March 14, 2016 - In my February column, I talked about how shifting to proportional representation in place of our current first-past-the-post electoral system could give Northern Ontario more clout in the halls of power down there in Ottawa. Interestingly enough, as I was crafting that piece someone else was reviving another idea meant to give Northern Ontario more power over its own future right here at home: Separation! Vive la Northern Ontario libre!
A fellow by the name of Trevor Halliday has launched an online petition calling for the creation of the province of Northern Ontario. As of writing, his online petition had 3,815 supporters. A Sudbury Star story talking about the petition also included a poll on the issue; the results there stand at 2441 in favour, 744 opposed.
Even if we were to assume that the 2,400 Sudbury Star voters and the 3,800 petition signers were not mostly the same people, the total is still well short of the 10,000 supporter threshold that the Northern Ontario Heritage Party (NOHP) achieved in October 1977, the point at which it became an official party in Ontario. Alas for the NOHP, early standard bearers of the “treat us better or we are leaving” Northern meme, it was largely downhill from there. A paid-up membership of just 200 by 1981 and just four card-carrying members by 1985. Although the NOHP was revived in 2010 and is still fighting for a better deal for Northern Ontario (if no longer calling for separation if we don’t get it), it is still largely being ignored by voters.
This, regardless of the merits of our beef with Queens Park or Ottawa, is the crux of the problem with debating separation. If those of us living in the North don’t take this option seriously (and we don’t) then no one else will either.
So, could separation be made more appealing to Northerners? Maybe, but it is a long shot. Work done by, among others, Lakehead economist Livio Di Matteo has shown that the fiscal return of separation or annexation to Manitoba is likely break even at best. Why go through the time, trouble and expense of separation to be only marginally better off?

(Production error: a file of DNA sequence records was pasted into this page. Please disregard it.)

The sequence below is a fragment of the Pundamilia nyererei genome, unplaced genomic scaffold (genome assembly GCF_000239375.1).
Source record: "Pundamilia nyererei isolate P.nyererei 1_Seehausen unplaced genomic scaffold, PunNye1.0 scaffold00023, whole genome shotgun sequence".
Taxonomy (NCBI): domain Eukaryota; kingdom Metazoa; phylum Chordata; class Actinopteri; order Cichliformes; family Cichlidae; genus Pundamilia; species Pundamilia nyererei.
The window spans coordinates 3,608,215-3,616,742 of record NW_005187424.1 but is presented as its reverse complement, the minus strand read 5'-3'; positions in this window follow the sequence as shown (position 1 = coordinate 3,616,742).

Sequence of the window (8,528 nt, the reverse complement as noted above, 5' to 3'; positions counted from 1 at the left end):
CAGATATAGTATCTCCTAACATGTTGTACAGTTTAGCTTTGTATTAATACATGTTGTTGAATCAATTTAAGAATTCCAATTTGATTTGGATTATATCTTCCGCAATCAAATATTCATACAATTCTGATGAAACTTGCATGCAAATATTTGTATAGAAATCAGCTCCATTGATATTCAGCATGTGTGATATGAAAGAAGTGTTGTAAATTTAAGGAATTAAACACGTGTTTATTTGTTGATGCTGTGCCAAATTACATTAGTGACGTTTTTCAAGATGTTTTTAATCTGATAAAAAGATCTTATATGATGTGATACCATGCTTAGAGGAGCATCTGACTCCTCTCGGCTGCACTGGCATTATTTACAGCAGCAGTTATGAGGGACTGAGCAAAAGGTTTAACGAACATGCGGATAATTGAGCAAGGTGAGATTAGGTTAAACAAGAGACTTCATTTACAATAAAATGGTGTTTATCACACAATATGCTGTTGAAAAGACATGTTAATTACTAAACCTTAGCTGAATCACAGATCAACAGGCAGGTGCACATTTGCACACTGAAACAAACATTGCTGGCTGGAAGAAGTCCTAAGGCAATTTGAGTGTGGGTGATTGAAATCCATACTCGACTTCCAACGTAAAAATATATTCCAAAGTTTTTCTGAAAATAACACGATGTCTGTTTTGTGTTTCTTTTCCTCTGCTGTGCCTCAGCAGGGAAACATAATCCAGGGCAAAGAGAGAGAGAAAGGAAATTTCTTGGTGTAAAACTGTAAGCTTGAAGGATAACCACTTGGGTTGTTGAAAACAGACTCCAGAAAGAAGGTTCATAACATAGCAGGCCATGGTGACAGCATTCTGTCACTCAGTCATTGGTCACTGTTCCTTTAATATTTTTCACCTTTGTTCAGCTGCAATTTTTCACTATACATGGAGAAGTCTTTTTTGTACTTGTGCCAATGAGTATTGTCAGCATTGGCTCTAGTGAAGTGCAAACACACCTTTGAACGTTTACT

A resource boom, based on the Ring of Fire or just resurgent global markets, could potentially give the north some real incentive to make a better deal with Queen’s Park or to finally go our own way. Especially if the perception was that over-regulation, mismanagement or just neglect was negatively impacting opportunities for growth and prosperity here in the North.
Resource extraction played a big part in the growth of Ontario. The basic infrastructure upon which the services and society of the South was founded (and upon which they continue to depend) were, in large measure, paid for by wealth extracted from the North. There is a lingering resentment about that trade off, not quite to the level that Newfoundland and Labradoreans feel about Churchill Falls, but it exists. Anti-anything passion is certainly enough to dramatically sway public opinion, just ask any number of Premiers and Prime Ministers.
Of course, the counter to these arguments is that the friction, such as it is or could be, is readily addressed with changes well short of separation. The shame is that we, and the folks on the other side of the bargaining table, move quickly from rejecting separation to rejecting just about any other meaningful form of devolution of power. Note: devolution of power is not the same thing as downloading of responsibilities. There has been lots of downloading of costs, but legislative and regulatory authority is still firmly centralized far away from our hearths and homes. At least here in Northern Ontario.
British Columbia has had regional governments making major infrastructure decisions and regional transportation investments for some time. The province of Quebec is currently experimenting with regional bodies that blend indigenous and non-indigenous decision makers well outside the influence of Quebec City. Indeed, some autonomy has been devolved to other Ontarians that is still denied to those of us in the North. Regional municipal governments exist throughout Southern Ontario, deciding on and investing in critical regional services. But these enhancements in local autonomy stop at the French River.
There may have been “good” historical reasons for this two-tiered approach to citizenship and accountability in Ontario, but given ongoing calls for increased autonomy and more local control, it seems the least the province could do is revisit those choices. Or, we could just wait and see if Mr. Halliday can turn his 3800 into 38000.
By Charles Cirtwill is President and CEO of Northern Policy Institute. First published in Northern Ontario Business, March 2016.
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